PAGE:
Books We Love: If I Had a Gryphon

"If I Had a Gryphon" book coverOne new book that has recently caught my eye is “If I Had a Gryphon,” written by Vikki Vansickle and illustrated by Cale Atkinson. After reading just a few pages, I was already in love with both the text and the illustrations.

If I Had a Gryphon” is a story about a girl who wants an exciting pet instead of a boring old hamster, but taking care of magical beasts proves to be more challenging than she originally thought. The book is full of little bits of whimsy; for example, the title pages share that, “The artwork in this book was rendered in Photoshop, fairy dust and phoenix ash.” The illustrations are eye-catching and highly detailed, telling their own stories. This, combined with the humorous text that rhymes without being too obvious, makes the story a joy to read. I’m already on the hunt for a way to use this in a story time, and I’m keeping my fingers crossed that this team produces another book for me to love.

Are You Ready for a Picnic?

Spring is such a wonderful time of year for a picnic in the park. Here are some fun ideas to try on your next picnic adventure!

Start out your picnic with some rhymes:

Photograph of teddy bears on a picnicWe’re Going on a Picnic

We’re going on a picnic.
Gonna pack a lunch.
What should we get to munch munch munch?
(Ask kids to name some yummy foods for a picnic, and then chant the song again.)

Carrots, Peas and Broccoli

Carrots, peas and broccoli,
Vegetables are good for me.
For my snack and in my lunch,
Veggie sticks are great to munch.
Carrots, peas and broccoli,
Vegetables are good for me

Next, make some picnic snacks:

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Bookmobile Jr. Is on the Move

Photograph of Bookmobile Jr.DBRL is on the move! Bookmoble Jr., a library vehicle loaded with books and other materials for kids and parents to check out, is headed out for some special events next week. We invite you to stop by for the chance to explore Bookmobile Jr., and say hi to our library staff.

 

Tons of Trucks

Wednesday, April 27 › 4-7 p.m.
Columbia, Target parking lot, Columbia Mall

Trucks and vehicles of all shapes and sizes, including our very own Bookmobile, Jr., will be on display for you to admire, climb on and sit inside. This community event is free and held rain or shine. Co-sponsored by Columbia Parks & Recreation, Columbia Mall and NASH 94.7FM. All ages.

Safe Kids Day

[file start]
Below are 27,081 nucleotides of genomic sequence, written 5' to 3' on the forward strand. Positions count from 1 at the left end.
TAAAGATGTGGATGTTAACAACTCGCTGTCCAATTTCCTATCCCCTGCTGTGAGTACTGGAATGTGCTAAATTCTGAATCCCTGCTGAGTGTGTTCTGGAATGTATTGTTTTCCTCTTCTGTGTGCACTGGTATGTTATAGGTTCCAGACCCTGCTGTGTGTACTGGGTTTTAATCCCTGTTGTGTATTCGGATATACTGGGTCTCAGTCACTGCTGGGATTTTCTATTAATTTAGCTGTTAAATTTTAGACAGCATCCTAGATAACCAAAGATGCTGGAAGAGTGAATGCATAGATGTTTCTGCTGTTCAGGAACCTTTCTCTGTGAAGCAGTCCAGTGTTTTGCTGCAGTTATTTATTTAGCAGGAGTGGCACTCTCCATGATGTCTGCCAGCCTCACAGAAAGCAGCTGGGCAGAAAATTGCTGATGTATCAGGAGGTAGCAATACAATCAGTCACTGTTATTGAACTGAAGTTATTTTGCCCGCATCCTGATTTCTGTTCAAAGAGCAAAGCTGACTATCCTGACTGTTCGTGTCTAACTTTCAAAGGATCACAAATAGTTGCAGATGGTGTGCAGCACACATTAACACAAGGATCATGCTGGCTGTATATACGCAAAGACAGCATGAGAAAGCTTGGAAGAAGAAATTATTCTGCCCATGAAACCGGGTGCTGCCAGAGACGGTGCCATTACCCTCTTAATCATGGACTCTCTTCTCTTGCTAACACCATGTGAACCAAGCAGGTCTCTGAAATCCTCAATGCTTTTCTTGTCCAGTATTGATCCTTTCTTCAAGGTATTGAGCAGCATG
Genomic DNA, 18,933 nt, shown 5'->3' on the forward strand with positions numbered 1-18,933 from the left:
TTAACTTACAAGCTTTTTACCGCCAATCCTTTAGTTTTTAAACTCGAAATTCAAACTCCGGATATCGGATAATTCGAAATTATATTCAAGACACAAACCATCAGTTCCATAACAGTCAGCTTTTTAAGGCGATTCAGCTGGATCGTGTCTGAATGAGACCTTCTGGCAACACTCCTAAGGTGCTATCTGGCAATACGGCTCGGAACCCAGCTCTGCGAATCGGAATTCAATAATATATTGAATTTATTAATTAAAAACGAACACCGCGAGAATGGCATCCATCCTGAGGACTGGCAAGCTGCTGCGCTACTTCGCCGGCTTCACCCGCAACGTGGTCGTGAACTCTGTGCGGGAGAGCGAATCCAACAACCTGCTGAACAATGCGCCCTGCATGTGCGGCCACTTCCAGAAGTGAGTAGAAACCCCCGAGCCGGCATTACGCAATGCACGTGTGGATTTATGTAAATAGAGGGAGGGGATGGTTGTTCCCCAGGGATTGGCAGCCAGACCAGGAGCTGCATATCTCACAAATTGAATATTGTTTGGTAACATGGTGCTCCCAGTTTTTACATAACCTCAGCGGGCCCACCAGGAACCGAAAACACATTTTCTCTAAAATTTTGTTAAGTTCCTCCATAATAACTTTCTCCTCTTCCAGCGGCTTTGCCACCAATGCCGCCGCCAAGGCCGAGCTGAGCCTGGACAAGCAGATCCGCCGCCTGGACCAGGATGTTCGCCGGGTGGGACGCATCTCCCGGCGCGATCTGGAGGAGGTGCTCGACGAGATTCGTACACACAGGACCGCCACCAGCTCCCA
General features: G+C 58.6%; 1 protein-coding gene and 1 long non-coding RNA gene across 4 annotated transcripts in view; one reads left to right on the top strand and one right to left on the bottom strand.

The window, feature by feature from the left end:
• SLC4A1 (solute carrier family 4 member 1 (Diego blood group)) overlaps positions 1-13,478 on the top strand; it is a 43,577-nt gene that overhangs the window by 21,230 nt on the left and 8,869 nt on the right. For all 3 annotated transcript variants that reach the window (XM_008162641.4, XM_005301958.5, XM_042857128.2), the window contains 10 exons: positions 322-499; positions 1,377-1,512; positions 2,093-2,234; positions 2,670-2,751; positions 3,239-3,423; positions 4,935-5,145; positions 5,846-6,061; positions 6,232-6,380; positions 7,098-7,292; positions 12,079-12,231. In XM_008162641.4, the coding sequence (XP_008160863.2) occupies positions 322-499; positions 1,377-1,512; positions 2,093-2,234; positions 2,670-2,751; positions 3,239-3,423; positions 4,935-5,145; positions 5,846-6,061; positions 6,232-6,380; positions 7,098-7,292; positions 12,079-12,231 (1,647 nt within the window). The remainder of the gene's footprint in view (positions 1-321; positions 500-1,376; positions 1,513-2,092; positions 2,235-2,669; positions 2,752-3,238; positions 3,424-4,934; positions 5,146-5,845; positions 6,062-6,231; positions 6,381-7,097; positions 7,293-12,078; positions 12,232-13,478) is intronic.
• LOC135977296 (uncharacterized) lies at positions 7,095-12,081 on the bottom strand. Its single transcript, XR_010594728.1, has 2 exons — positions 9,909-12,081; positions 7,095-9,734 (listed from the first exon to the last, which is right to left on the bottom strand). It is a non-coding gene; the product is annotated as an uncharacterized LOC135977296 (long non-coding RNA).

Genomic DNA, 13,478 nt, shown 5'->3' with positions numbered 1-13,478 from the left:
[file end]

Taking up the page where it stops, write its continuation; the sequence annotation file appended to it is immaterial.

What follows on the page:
Columbia, Hearnes Fieldhouse, 600 E Stadium Blvd

Visit Bookmobile, Jr. at this carnival-style event offered by the University of Missouri Children’s Hospital. Activities include exploring big trucks, bicycle helmet fittings, safety booths and local stage entertainment. Event held rain or shine.

Check out our website to find out more information about our bookmobiles and bookmobile stops.

Severe Weather Plan

Photograph of a tornadoIt’s spring time! Most people look forward to sunshine, warmth, rain, rainbows and flowers. But spring also brings severe storms. If you have a young one in school, it’s likely that they have practiced where to go and what to do if a severe storm or tornado strikes, but do you have a plan at home?

While severe storms may be scary, talking to your child and practicing how to react with your family will make a scary situation easier. A storm becomes severe when it produces hail one inch in diameter and/or high winds over 58 miles per hour. There are a couple of steps to be storm ready. First, know the difference between a watch and a warning. Next, make a plan on where to go and who to contact if you and your family members were to get separated. Have your child help create an emergency kit in case you need to spend a long time in a shelter or the power goes out. Finally, practice your plan to check your family’s knowledge on where to go.

Here are some things you and your child can add to your emergency kit: Continue reading

Take a Color Walk!

Two people walkingThis is an exciting time for young ones to be outside, observing how Mid-Missouri shifts from winter to spring. Plants are changing from little green sprouts to blooming flowers or trees within a few days’ time. Would you like to enhance your time spent outside? Try a color walk.

A color walk is very simple. As you walk around outside, look for different colors. You can use a log to keep track of the colors you have seen and where you saw them.  I’ve created a sample log you can view and print by clicking on this link. The log can be filled in with simple marks to show you have seen that color, or it can be more detailed with a word or picture describing where that color was seen. You can also create your own log, which is a great way to get your child involved and excited about their color walk adventure. If your walk is in a safe (and mud-free) area, you can also add texture to your walk by asking your child to look for textures such as smooth, bumpy, rough or soft. All of these tasks will help your child develop their vocabulary and sharpen their observation skills.

For more resources about colors, search our collection for books and kits on the topic!